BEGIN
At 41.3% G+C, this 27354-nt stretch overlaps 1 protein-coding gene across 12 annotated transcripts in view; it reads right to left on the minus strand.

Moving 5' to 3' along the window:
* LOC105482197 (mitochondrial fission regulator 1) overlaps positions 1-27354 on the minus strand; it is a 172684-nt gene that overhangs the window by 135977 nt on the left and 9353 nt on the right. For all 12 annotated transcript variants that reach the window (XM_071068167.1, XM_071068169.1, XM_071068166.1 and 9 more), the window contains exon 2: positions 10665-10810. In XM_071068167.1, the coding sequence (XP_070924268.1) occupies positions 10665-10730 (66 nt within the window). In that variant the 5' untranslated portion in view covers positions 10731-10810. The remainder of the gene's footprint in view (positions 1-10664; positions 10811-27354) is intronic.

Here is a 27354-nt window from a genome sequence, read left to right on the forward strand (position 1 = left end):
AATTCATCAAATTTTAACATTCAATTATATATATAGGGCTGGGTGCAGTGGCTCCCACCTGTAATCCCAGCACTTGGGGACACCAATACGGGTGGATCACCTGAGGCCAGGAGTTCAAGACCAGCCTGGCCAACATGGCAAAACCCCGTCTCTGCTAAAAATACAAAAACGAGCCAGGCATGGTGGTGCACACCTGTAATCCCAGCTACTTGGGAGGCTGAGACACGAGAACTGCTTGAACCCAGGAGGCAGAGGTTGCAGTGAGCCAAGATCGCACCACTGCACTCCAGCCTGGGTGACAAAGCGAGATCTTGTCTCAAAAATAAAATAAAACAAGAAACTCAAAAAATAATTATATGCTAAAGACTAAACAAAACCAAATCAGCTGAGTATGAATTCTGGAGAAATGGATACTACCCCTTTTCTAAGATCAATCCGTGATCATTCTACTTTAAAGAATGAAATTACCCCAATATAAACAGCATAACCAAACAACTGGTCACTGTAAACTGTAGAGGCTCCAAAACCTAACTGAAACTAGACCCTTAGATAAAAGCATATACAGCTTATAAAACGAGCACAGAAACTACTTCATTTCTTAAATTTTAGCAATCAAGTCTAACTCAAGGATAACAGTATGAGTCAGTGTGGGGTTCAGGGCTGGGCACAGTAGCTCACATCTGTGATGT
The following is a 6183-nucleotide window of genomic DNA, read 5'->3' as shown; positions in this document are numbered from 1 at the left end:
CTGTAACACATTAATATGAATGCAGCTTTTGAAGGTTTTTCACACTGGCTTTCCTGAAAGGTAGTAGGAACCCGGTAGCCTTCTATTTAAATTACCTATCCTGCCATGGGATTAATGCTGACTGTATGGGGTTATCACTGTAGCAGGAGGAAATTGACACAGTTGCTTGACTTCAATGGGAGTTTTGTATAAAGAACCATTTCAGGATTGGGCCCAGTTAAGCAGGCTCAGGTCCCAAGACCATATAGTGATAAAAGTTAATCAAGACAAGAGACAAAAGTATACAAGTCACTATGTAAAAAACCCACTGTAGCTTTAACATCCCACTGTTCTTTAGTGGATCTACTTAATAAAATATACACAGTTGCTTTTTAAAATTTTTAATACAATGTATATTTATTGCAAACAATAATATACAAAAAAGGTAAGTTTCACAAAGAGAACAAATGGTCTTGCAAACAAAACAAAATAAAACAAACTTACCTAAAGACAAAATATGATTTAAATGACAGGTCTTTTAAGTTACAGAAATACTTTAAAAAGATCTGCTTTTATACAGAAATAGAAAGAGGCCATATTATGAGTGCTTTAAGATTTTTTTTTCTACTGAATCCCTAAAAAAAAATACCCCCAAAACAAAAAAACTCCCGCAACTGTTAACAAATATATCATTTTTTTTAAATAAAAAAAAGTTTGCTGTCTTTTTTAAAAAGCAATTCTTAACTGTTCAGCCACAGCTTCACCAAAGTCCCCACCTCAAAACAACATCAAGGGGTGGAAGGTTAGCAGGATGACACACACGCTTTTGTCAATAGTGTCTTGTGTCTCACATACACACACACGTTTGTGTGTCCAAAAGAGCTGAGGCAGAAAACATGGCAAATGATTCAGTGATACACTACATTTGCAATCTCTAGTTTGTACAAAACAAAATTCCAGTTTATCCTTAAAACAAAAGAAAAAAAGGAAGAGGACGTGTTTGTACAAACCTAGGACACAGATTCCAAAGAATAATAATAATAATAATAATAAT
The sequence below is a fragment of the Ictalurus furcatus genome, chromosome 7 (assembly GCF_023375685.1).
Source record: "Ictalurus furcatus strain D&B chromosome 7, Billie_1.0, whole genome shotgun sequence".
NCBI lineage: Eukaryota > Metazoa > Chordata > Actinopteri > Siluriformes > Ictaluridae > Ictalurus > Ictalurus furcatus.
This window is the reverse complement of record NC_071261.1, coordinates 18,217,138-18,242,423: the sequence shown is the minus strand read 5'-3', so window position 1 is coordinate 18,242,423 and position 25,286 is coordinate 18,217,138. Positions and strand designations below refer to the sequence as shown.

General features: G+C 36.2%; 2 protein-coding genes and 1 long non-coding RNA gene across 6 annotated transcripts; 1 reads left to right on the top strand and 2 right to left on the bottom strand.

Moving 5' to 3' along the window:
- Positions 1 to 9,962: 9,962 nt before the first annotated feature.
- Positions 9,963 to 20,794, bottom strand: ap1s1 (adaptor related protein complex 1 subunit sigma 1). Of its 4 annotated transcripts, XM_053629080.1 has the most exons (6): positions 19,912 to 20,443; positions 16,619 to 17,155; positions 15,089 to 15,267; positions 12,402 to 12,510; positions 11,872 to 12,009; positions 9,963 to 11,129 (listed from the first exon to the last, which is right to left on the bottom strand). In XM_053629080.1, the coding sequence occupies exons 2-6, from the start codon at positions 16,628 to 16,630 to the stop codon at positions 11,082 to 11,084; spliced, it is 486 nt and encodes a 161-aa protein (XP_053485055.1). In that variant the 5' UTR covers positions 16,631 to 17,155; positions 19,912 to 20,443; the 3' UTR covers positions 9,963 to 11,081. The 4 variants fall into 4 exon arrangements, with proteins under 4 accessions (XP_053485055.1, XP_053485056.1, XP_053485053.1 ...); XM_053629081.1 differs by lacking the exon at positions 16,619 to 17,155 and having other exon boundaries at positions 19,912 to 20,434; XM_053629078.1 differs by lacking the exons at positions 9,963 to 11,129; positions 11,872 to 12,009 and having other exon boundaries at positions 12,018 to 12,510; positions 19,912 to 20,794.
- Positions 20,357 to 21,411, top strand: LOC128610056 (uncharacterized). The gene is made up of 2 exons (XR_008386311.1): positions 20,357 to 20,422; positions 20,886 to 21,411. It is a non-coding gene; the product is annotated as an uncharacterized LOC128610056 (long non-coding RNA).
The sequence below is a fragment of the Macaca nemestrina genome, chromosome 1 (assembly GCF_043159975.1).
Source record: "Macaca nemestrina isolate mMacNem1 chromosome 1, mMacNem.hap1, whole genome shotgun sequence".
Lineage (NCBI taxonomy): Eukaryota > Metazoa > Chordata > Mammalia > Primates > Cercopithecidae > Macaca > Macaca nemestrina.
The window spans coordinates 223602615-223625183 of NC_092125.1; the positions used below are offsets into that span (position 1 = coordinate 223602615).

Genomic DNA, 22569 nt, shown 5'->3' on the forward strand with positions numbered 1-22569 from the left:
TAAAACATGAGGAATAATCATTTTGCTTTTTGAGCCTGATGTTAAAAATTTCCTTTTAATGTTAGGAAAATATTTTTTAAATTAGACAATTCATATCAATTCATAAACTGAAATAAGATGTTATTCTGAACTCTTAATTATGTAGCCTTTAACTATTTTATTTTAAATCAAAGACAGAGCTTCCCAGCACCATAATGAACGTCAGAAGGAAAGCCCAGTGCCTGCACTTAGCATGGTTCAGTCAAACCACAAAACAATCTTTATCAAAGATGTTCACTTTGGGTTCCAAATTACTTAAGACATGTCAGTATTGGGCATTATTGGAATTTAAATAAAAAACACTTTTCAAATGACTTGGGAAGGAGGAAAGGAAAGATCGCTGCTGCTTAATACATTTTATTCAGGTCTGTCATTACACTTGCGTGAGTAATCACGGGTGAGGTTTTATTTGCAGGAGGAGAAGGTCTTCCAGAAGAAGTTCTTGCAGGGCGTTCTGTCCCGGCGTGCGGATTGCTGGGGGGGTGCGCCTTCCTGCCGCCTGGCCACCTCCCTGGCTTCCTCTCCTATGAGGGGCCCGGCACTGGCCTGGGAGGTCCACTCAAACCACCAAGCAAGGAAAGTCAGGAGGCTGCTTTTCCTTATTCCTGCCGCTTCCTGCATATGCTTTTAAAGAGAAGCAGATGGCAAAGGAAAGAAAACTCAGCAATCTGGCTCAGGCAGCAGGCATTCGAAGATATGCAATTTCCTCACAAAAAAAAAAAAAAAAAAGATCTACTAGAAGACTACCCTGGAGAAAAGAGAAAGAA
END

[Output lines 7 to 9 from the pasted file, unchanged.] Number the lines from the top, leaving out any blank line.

CTGTAACACATTAATATGAATGCAGCTTTTGAAGGTTTTTCACACTGGCTTTCCTGAAAGGTAGTAGGAACCCGGTAGCCTTCTATTTAAATTACCTATCCTGCCATGGGATTAATGCTGACTGTATGGGGTTATCACTGTAGCAGGAGGAAATTGACACAGTTGCTTGACTTCAATGGGAGTTTTGTATAAAGAACCATTTCAGGATTGGGCCCAGTTAAGCAGGCTCAGGTCCCAAGACCATATAGTGATAAAAGTTAATCAAGACAAGAGACAAAAGTATACAAGTCACTATGTAAAAAACCCACTGTAGCTTTAACATCCCACTGTTCTTTAGTGGATCTACTTAATAAAATATACACAGTTGCTTTTTAAAATTTTTAATACAATGTATATTTATTGCAAACAATAATATACAAAAAAGGTAAGTTTCACAAAGAGAACAAATGGTCTTGCAAACAAAACAAAATAAAACAAACTTACCTAAAGACAAAATATGATTTAAATGACAGGTCTTTTAAGTTACAGAAATACTTTAAAAAGATCTGCTTTTATACAGAAATAGAAAGAGGCCATATTATGAGTGCTTTAAGATTTTTTTTTCTACTGAATCCCTAAAAAAAAATACCCCCAAAACAAAAAAACTCCCGCAACTGTTAACAAATATATCATTTTTTTTAAATAAAAAAAAGTTTGCTGTCTTTTTTAAAAAGCAATTCTTAACTGTTCAGCCACAGCTTCACCAAAGTCCCCACCTCAAAACAACATCAAGGGGTGGAAGGTTAGCAGGATGACACACACGCTTTTGTCAATAGTGTCTTGTGTCTCACATACACACACACGTTTGTGTGTCCAAAAGAGCTGAGGCAGAAAACATGGCAAATGATTCAGTGATACACTACATTTGCAATCTCTAGTTTGTACAAAACAAAATTCCAGTTTATCCTTAAAACAAAAGAAAAAAAGGAAGAGGACGTGTTTGTACAAACCTAGGACACAGATTCCAAAGAATAATAATAATAATAATAATAAT
The sequence below is a fragment of the Ictalurus furcatus genome, chromosome 7 (assembly GCF_023375685.1).
Source record: "Ictalurus furcatus strain D&B chromosome 7, Billie_1.0, whole genome shotgun sequence".